Saturday, August 11, 2018

Latin Proverbs and Fables Round-Up: August 11

Here is a round-up of today's proverbs and fables - and for previous posts, check out the Bestiaria Latina Blog archives. You can keep up with the latest posts by using the RSS feed, or you might prefer to subscribe by email.

HODIE (Roman Calendar): ante diem tertium Idus Augustas.

MYTHS and LEGENDS: The art image for today's legend shows Psyche Awakening Cupid, and there are more images here.


TODAY'S MOTTOES and PROVERBS:

TINY PROVERBS: Today's tiny proverb is: Beati pacifici (English: Blessed are the peace-makers).

PUBLILIUS SYRUS: Today's proverb from Publilius Syrus is: Iniuriarum remedium est oblivio (English: The remedy for injuries you've suffered is to forget about them).

PROPER NAME PROVERBS: Today's proper name proverb from Erasmus is Adonidis horti (English: The gardens of Adonis; from Adagia 1.1.4; you can read about the Gardens of Adonis at Wikipedia). Here's a painting of the Gardens of Adonis by John Reinhard Weguelin:


ELIZABETHAN PROVERBS: Here is today's proverb commentary, this time by Taverner: Currus bovem trahit: Ye set the cart before the horse. This Proverbe hath place in thinges done preposteriously, cleane contrarilye, and arsy versy as they say. As for exemple, if a wife would rule her husbande, if the scolar woulde teache his maister, if the commons would tel theyr Prince what he had to do, finallie if the affection or sensualite would guide reason, as alake for pitie in these cases, and in many other more, it is oft seene.

BREVISSIMA: The distich poster for today is Viribus Iungenda Sapientia. Click here for a full-sized view.


And here are today's proverbial LOLcats:



Diversis diversa placent, et sua gaudia cuique. 
 Different people like different things,
and each person has their own pleasures.

Si vis pacem, para bellum.
If you want peace, be ready for war.

TODAY'S FABLES:

PHAEDRI FABULAE: The illustrated fable from Phaedrus for today is Musca et mula, a story about who holds the whip: Latin text and Smart's translation.


STEINHOWEL: The illustrated fable from Steinhowel for today is De calvo et musca, another fable about a bold fly: Latin text and English versions.


Sunday, August 5, 2018

Latin Proverbs and Fables Round-Up: August 5

The summer ran away form me (lots of family stuff going on), but school is about to start for me again this month, and I'll try to make this blog part of my regular school routine. Thanks to Legionum @tutubuslatinus for getting me up and running again! (More about that here.)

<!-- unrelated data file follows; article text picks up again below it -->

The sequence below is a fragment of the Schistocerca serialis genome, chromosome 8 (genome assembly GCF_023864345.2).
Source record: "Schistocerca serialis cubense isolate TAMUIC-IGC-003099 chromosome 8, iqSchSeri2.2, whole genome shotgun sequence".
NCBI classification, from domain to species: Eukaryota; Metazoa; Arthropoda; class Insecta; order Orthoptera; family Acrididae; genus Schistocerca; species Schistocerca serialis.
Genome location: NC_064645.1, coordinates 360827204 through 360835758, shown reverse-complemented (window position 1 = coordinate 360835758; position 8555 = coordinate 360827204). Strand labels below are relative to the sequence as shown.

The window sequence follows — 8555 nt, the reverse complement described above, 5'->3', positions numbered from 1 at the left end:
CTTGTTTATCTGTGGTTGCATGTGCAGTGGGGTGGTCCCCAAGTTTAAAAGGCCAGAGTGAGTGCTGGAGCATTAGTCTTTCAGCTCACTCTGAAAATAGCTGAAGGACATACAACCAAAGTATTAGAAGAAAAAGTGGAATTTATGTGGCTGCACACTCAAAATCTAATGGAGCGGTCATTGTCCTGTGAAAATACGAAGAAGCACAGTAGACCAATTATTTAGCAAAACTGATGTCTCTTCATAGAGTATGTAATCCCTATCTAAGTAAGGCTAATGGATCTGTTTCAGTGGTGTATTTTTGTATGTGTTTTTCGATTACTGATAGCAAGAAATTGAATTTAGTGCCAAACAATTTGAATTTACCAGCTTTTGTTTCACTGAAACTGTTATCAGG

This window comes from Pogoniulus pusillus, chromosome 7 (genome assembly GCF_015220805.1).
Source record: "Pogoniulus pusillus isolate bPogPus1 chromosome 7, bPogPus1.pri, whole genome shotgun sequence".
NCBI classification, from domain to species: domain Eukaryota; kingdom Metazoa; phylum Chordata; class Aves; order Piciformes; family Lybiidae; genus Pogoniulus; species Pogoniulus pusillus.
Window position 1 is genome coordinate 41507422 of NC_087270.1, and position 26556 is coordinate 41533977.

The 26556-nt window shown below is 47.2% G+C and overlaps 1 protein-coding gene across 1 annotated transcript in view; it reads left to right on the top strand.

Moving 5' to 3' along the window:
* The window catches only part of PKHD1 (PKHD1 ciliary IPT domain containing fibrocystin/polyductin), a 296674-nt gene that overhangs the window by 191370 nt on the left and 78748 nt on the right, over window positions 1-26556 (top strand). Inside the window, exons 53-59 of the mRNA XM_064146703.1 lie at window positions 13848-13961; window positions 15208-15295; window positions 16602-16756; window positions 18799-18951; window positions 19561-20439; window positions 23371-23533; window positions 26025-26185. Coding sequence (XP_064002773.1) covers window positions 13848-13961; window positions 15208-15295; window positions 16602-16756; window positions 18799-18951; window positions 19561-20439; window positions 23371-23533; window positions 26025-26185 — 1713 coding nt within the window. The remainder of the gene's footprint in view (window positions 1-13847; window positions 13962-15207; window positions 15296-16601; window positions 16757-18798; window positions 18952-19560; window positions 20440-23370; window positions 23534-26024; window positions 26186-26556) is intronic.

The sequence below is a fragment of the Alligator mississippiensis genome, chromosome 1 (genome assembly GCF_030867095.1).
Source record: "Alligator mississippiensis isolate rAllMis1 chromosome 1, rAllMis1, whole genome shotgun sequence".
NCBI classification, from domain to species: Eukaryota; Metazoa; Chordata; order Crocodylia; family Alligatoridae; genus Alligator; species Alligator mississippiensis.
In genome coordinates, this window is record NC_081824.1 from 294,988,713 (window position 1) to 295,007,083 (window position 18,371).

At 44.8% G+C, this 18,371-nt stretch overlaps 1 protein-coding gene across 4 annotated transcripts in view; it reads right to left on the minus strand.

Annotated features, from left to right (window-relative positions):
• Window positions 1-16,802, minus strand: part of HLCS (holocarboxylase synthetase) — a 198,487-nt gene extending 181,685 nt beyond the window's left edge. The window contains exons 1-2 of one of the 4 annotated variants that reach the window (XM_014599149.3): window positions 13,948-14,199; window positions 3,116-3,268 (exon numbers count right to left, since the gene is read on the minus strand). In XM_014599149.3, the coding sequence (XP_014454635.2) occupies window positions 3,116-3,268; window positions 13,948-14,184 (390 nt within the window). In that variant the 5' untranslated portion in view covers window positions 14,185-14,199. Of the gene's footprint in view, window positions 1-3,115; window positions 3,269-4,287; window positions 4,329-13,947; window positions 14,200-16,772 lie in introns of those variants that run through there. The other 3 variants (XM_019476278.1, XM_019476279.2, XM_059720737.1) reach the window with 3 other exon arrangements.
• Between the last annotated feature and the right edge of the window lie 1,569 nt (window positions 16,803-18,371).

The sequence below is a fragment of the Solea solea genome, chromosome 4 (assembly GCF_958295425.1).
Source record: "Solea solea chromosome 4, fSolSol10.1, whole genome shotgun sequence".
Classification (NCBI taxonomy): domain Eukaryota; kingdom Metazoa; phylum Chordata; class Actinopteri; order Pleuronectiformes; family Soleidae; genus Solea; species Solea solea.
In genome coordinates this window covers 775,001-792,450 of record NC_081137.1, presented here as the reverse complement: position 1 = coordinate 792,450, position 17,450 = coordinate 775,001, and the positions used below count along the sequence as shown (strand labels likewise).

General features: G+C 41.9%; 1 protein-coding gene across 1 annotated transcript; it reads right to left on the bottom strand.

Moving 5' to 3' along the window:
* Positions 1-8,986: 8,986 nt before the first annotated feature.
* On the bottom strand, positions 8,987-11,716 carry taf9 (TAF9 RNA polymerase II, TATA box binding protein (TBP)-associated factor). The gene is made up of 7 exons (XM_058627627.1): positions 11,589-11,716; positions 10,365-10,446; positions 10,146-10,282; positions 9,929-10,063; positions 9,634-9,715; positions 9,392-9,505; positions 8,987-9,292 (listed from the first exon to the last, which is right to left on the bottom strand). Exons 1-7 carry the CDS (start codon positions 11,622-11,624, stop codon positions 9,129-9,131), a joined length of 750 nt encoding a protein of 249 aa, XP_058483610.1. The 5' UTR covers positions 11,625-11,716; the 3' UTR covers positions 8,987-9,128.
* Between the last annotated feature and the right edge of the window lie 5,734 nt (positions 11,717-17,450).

And here's something fun from tutubuslatinus at Twitter:


HODIE (Roman Calendar): Nonae Augustae, the Nones of August!

MYTHS and LEGENDS: The art image for today's legend shows The Labyrinth, and there are more images here.


TODAY'S MOTTOES and PROVERBS:

3-WORD MOTTOES: Today's 3-word motto is Meliora spero sequorque (English: I hope for and pursue better things).

3-WORD PROVERBS: Today's 3-word proverb is Stet fortuna domus (English: May this house be fortunate). Here is a 1935 Official Silver Jubilee Medallion for George V:


RHYMING PROVERBS: Today's proverb with rhyme is: Mortis linque metus, si tu vis vivere laetus (English: Put aside any fears of death, if you want to live happily).

VULGATE VERSES: Today's verse is Nemo propheta acceptus est in patria sua (Luke 4:24). For a translation, check out the polyglot Bible, in English, Hebrew, Latin and Greek, at the Sacred Texts Archive online.

BREVISSIMA: The distich poster for today is Sapientia Mentis. Click here for a full-sized view.


And here are today's proverbial LOLcats:



Sola caritas non peccat.
Love alone does not sin.

Ebibe vas totum, si vis cognoscere potum.
Drink the whole glass, if you want to know the drink.

TODAY'S FABLES:

PHAEDRI FABULAE: The illustrated fable from Phaedrus for today is Aesopus et petulans, a story about how dangerous the trickster Aesop could be: Latin text and Smart's translation.


STEINHOWEL: The illustrated fable from Steinhowel for today is De cervo, ove et lupo, a story about injustice: Latin text and English versions.




Friday, June 22, 2018

Latin Proverbs and Fables Round-Up: June 22

I'm really scrambling this summer to manage the demands of life at the moment, but here's a blog post for this week, and I've been working away on my Chain Tales project too if you are interested in some folklore fun.

HODIE (Roman Calendar): ante diem decimum Kalendas Iulias.

MYTHS and LEGENDS: The art image for today's legend shows Achilles and Chiron, and there are more images here.


TODAY'S MOTTOES and PROVERBS:

3-WORD MOTTOES: Today's 3-word verb-less motto is Virtus propter se (English: Excellence for its own sake).

ANIMAL PROVERBS: Today's animal proverb is Non dentes cernas, si detur equus, neque spernas (English: If someone gives you a horse, don't look at its teeth, and don't turn it away -- in other words: don't look a gift-horse in the mouth).

POLYDORUS: Today's proverb from Polydorus is: Cum mortuis non nisi larvae luctantur (English: None but ghosts wrestle with the dead).

GREEK PROVERBS: Today's proverb is Ἁ δὴ χεὶρ την χεῖρα νίζει (English: One hand washes the other).

BREVISSIMA: The distich poster for today is Sapiens Desipiens . Click here for a full-sized view.


And here are today's proverbial LOLcats:



Honos habet onus.
Public office is a burden.

Somnum ne rumpe leoni.
Disturb not the lion's sleep.

TODAY'S FABLES:

PHAEDRI FABULAE: The illustrated fable from Phaedrus for today is Panthera et pastores, a story about consequences: Latin text and Smart's translation.


STEINHOWEL: The illustrated fable from Steinhowel for today is De lupo et haedo, a story about a kid home alone: Latin text and English versions.